Publications

Why U.S. taxpayers may pay most of the bill for Apple’s $14.5 billion tax judgment

Author(s): 
Henry Farrell
Publication Date: 
August 30, 2016
Publication Type: 
Other Writing

The European Commission — the European Union’s main regulatory body — has hit Apple with a whopping estimated $14.5 billion bill for unpaid taxes. While the commission had been expected to rule against Apple, both Apple and the U.S. government had hoped for a much smaller amount. Here is how it happened — and why U.S. taxpayers may end up having to pay most of the bill.

Evaluating Proportionality and Long-Term Civilian Harm under the Laws of War

Author(s): 
Beth Van Schaack
Publication Date: 
August 29, 2016
Publication Type: 
Other Writing

As noted by Alex Whiting in his piece last week, the law of armed conflict, or international humanitarian law (IHL), contains broad principles and prohibitions that are applied to a set of concrete facts in the context of any armed conflict. This analysis happens both ex ante—as a target set is being identified and an attack is launched—and ex post—when a completed operation is being evaluated for its compliance with IHL, including the war crimes prohibitions.

Apple vulnerability is surprising, but journalists should stick with iPhones

Author(s): 
Geoffrey King
Publication Date: 
August 25, 2016
Publication Type: 
Other Writing

A rare and serious vulnerability in Apple's iOS operating system has been discovered by researchers at the University of Toronto's Citizen Lab, which today published a report detailing its findings. It is the first known remote iOS vulnerability of its kind. Disturbingly, the company behind malware designed to exploit the security flaw may have also helped target an investigative journalist in Mexico in 2015, Citizen Lab said.

Hanging Internet Users Out to Dry

Author(s): 
Marshall Erwin
Publication Date: 
August 12, 2016
Publication Type: 
Other Writing

Over the past few months, a team at Mozilla has been looking closely at the recent remote hacking cases currently winding their way through the courts. Because the cases involve the possible disclosure of a potential Firefox vulnerability, we wanted to understand both the best outcome for our users and, more generally, the circumstances when courts would be the appropriate venue for such disclosures.

Rio 2016 — A Gold Medal For Cybersecurity?

Author(s): 
Scott Shackelford
Publication Date: 
August 12, 2016
Publication Type: 
Other Writing

In many cases athletes train for years, if not decades, to reach the pinnacle of their sports and represent their respective nations in the Olympic Games. Increasingly, such specters, though, are attracting another breed of competitor with very different motivations; they are perhaps out for gold, but not of the Olympic variety.

Chemical Weapons Use Returns to Syria

Author(s): 
Beth Van Schaack
Publication Date: 
August 8, 2016
Publication Type: 
Other Writing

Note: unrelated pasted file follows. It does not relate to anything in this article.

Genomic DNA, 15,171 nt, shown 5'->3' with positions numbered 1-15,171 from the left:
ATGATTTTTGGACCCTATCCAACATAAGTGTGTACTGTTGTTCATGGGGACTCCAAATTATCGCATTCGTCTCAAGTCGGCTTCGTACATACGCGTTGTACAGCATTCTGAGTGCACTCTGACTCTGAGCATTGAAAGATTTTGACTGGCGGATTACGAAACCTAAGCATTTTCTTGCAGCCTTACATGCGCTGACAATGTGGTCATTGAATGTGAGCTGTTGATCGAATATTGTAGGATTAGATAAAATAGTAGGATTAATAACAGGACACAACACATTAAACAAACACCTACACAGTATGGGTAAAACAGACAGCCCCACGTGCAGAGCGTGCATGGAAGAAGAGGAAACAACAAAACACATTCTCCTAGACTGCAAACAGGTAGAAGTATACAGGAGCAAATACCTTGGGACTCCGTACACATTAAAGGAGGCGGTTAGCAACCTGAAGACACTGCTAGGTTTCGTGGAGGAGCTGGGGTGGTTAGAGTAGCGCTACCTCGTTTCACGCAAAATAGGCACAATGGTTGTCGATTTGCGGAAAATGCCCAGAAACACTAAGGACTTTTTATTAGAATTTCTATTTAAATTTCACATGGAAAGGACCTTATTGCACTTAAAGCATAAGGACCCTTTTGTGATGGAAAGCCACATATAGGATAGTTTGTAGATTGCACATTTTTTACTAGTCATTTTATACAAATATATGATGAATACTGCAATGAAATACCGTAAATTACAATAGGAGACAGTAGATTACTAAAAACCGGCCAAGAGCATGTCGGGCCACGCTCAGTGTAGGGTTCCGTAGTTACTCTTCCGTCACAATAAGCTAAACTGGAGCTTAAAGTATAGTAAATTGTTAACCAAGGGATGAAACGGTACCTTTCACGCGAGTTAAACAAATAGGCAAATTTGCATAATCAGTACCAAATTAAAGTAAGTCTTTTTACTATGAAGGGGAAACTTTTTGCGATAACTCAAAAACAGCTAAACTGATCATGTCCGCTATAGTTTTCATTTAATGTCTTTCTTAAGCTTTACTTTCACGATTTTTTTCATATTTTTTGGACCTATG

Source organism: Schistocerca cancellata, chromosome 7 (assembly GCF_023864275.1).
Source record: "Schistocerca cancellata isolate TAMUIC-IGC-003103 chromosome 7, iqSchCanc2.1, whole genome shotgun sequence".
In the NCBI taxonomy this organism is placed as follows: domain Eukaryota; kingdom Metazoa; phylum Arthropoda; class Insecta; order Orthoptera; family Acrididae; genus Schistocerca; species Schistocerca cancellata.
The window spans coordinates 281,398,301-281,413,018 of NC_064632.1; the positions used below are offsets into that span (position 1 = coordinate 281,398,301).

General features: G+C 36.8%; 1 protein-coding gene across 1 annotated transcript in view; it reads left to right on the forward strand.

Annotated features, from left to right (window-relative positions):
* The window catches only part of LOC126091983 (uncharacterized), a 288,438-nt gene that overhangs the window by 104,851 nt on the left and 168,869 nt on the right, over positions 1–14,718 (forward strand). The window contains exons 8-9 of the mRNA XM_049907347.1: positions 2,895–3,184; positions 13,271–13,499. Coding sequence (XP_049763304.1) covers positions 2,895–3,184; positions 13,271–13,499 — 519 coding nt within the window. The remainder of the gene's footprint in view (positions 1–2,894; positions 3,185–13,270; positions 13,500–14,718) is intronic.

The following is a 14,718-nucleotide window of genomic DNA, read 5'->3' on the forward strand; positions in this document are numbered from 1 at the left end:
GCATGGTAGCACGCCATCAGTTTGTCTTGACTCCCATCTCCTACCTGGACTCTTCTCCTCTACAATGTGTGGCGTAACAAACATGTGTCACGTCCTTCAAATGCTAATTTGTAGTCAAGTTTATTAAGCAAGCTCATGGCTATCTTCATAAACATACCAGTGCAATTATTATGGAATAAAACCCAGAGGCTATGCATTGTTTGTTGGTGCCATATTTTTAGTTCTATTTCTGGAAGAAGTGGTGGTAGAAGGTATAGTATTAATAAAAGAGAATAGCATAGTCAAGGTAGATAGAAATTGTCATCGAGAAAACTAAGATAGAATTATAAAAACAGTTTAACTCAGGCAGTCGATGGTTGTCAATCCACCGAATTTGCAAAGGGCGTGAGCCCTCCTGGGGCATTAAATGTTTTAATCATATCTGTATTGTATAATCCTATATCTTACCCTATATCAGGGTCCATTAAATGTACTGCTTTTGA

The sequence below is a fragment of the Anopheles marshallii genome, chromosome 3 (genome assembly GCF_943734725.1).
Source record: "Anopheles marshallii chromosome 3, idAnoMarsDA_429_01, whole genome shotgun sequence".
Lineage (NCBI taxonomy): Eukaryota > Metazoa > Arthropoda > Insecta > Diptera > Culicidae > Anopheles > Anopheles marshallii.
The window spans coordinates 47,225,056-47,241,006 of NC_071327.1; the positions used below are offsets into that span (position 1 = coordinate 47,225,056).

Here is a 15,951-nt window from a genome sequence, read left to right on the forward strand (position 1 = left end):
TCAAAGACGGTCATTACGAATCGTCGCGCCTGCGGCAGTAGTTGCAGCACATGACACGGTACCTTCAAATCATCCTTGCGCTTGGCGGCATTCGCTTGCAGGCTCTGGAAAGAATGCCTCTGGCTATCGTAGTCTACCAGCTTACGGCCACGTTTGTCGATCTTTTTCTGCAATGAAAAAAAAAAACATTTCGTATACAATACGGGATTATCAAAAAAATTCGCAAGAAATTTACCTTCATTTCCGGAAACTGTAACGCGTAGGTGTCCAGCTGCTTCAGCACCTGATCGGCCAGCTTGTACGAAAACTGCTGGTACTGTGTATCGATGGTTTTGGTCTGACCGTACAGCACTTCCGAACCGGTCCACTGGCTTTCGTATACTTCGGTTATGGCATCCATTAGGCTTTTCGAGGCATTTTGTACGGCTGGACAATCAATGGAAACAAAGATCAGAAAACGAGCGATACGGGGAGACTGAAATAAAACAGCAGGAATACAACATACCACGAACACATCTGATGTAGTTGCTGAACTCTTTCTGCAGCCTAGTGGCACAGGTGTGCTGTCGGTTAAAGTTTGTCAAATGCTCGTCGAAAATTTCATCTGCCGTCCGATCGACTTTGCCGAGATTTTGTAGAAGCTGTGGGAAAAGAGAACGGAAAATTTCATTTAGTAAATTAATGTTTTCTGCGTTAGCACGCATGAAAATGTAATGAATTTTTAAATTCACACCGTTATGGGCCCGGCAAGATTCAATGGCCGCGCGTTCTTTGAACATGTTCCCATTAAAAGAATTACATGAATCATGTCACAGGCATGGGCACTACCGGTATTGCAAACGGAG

This post is the latest installment of our “Monday Reflections” feature, in which a different Just Security editor examines the big stories from the previous week or looks ahead to key developments on the horizon.

Opinion: How to make democracy harder to hack

Author(s): 
Scott Shackelford
Publication Date: 
July 29, 2016
Publication Type: 
Other Writing

With the alleged Russian government hack of the Democratic National Convention email servers, and further leaks expected over the coming months that could influence an election, the drama of the 2016 US presidential race highlights an important point: Nefarious hackers don't just pose a ri

Why you should read Max Gladstone’s fantasy novels if you’re interested in politics

Author(s): 
Henry Farrell
Publication Date: 
July 26, 2016
Publication Type: 
Other Writing

Max Gladstone’s new book, “Four Roads Cross,” is the latest in his Craft Sequence. These books depict a world in which magic works — but looks a lot like corporate financial law. This is a world of political conflict between two different understandings of society. One is a traditional world of gods and their followers — where the world consists of intimate personal relations, local knowledge and the occasional human sacrifice. The other is abstract rules, quantifiable knowledge and contractual relations.

International Justice Day Round-Up III: Salvadoran Amnesty Law, Germany Apologizes to Namibia over Genocide, Corporate Criminality, and Colombia Ceasefire

Author(s): 
Beth Van Schaack
Publication Date: 
July 20, 2016
Publication Type: 
Other Writing

This is Part III of an international criminal justice round-up covering ten of the top developments in the field this spring and summer. Part I is here and covers the Habrécase, the travel of President Al-Bashir of Sudan, and the Open Society Justice Initiative’s report on crimes against humanity in Mexico.  Part II—which covered sexual and gender-based violence (SGBV) in the Bemba case, the ICC Statute aggression amendments’ 30thratification by Palestine, and more justice for Chile—is 

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